Q6. Before taking part in the Apprentice you had set up two businesses: Co-Go Coffee – selling high quality, ethical coffee in to-go cups – and QRky – a company producing next generation QR business cards. Tell us about those businesses and what lessons you learned from them.

Co-Go wasn’t very scalable and the net profit margins weren’t very good in the industry. For every additional unit I wanted to open I had to fund a lot of cash. Because anyone can set up a coffee outlet the margins get driven down to a little above break-even – and it’s really hard work managing near-minimum-wage staff. It wasn’t for me.

QRky was where I learnt about how to run a tech company – I realized how much I love building a product that if it works, can be scaled internationally really quickly. That’s of the things, I think, that’s so great about software.

I learnt a lot running both businesses – about planning, strategy, market selection, pricing, managing – I could write a list longer than anyone would ever want to read.
That said, every day, I’m still learning just as much as when I first started. That’s one of the things I love about running a business – the learning curve is so steep and it doesn’t stop – there’s always more to learn and improve upon. I really really enjoy what I do.

Q7. You raised over $2m in funding from technology investors for Whisk. How difficult was it getting in-front of them and convincing them to invest? Or did they approach you after your exposure on BBC’s Apprentice?

The hardest thing is to learn how to pitch you businesses in the right way. Then you need to find the right people. Neither are too difficult. If you’ve got a good idea it isn’t too difficult to raise money – there’s a lot of people looking to invest in the right idea. I raised money before the Apprentice was aired – my first round was from people I approached.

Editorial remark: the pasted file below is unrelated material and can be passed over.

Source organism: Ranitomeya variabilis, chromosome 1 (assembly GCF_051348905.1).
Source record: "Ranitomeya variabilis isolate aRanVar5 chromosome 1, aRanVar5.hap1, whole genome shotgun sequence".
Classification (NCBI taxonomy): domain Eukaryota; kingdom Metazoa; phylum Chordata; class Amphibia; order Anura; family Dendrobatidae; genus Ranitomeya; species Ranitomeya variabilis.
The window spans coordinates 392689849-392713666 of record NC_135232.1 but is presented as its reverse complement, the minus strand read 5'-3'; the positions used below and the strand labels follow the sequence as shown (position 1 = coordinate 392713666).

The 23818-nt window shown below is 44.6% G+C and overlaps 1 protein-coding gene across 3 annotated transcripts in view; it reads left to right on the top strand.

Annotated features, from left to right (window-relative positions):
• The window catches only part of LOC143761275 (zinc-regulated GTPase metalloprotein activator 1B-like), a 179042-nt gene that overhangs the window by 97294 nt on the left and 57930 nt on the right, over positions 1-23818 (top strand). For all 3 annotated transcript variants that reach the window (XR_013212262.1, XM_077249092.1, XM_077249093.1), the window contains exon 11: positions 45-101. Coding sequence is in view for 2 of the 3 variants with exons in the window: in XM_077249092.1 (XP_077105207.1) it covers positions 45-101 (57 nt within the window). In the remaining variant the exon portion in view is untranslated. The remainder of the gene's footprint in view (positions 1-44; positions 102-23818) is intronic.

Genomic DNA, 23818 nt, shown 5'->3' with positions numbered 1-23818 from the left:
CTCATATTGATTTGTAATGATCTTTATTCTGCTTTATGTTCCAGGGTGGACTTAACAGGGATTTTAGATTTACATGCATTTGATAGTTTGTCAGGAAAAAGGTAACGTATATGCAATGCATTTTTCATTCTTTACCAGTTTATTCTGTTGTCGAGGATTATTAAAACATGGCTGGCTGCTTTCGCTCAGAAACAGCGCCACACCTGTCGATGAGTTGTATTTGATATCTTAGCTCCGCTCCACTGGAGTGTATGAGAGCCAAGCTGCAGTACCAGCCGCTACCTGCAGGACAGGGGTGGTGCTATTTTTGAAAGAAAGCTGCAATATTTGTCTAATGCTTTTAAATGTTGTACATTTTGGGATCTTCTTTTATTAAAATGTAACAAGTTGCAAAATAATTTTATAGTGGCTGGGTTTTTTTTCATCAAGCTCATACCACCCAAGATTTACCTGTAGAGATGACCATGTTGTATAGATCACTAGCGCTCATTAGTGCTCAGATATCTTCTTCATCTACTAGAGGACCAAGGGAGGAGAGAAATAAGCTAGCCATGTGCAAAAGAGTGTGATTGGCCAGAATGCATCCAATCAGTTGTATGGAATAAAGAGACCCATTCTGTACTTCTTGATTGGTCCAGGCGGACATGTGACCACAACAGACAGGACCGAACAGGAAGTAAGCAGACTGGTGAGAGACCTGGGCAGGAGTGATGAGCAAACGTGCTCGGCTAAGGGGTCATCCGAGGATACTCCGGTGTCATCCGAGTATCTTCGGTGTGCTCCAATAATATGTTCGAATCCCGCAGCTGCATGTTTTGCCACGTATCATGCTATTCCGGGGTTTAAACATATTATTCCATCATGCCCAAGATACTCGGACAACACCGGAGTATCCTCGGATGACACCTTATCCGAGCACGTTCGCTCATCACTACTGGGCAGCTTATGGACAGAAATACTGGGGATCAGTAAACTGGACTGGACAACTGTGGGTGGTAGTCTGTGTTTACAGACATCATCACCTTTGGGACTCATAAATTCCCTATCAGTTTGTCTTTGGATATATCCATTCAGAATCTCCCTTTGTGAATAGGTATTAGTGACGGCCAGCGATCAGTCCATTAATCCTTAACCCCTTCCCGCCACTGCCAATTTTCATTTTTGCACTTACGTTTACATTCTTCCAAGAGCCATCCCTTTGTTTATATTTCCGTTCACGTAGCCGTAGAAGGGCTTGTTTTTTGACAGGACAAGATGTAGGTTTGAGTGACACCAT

Q8. How difficult was it setting up Whisk – growing the business, getting customers, promoting it, etc?

Setting up any new company is hard work. It’s not about running pre-set processes and improving upon them – you need to set everything up from scratch. That’s why, if you have capital to do so, it’s important to hire an A-star team to help you – ideally one that has more experience than you do in the specialist areas.

Q9. How involved were you in developing the app? Did you have any experience in creating an app before?

I had run QRky so know how software is developed. I love product design – one of my A-Levels was in Design. I’m still involved in the product design/management but all the coding and actual design is done by brilliant team members we have.


Q10. Many people would be put off developing an app unless they were from a tech / programming background. What advice would you give to somebody that has an idea for an app, but no technical skills?

I meet people like that regularly. First, speak to a few different developers and ask them what they think – how realistic is it etc. Then, think carefully about whether you can really monetize the app. If the answer is yes – hire a developer to built it for you. It’s just like coming up with a concept for a new coffee shop really – you’re not going to build it yourself – are you. The importance is to get a few different quotes to make sure you’re getting the right thing built in the right way and not getting ripped off or lead down the wrong path.


Q11. The Whisk team has grown from the two co-founders to a team of over 15 people, with most of your staff working from your Birmingham office. How did you go about building the team, and what advice can you give to startups who are planning on recruiting their first employees?

Often due to small budgets people look for cheap employees. Talent is more important I think, so if you can, hire for talent not for money. I attended a lot of tech networking events and the first few staff came from that. We also receive a lot of press so had quite a few applications through that. I’m a big fan of recommendations from friends also.

Often it’s hard to judge someone on an interview only and you only really get to know someone once you’ve been working with them for a while. If you have a friend who can recommend someone because they’ve worked with them before – and you trust that friend – your risk that the new team member won’t work out is significantly lower.

Thanks Nick from everyone at Easyspace.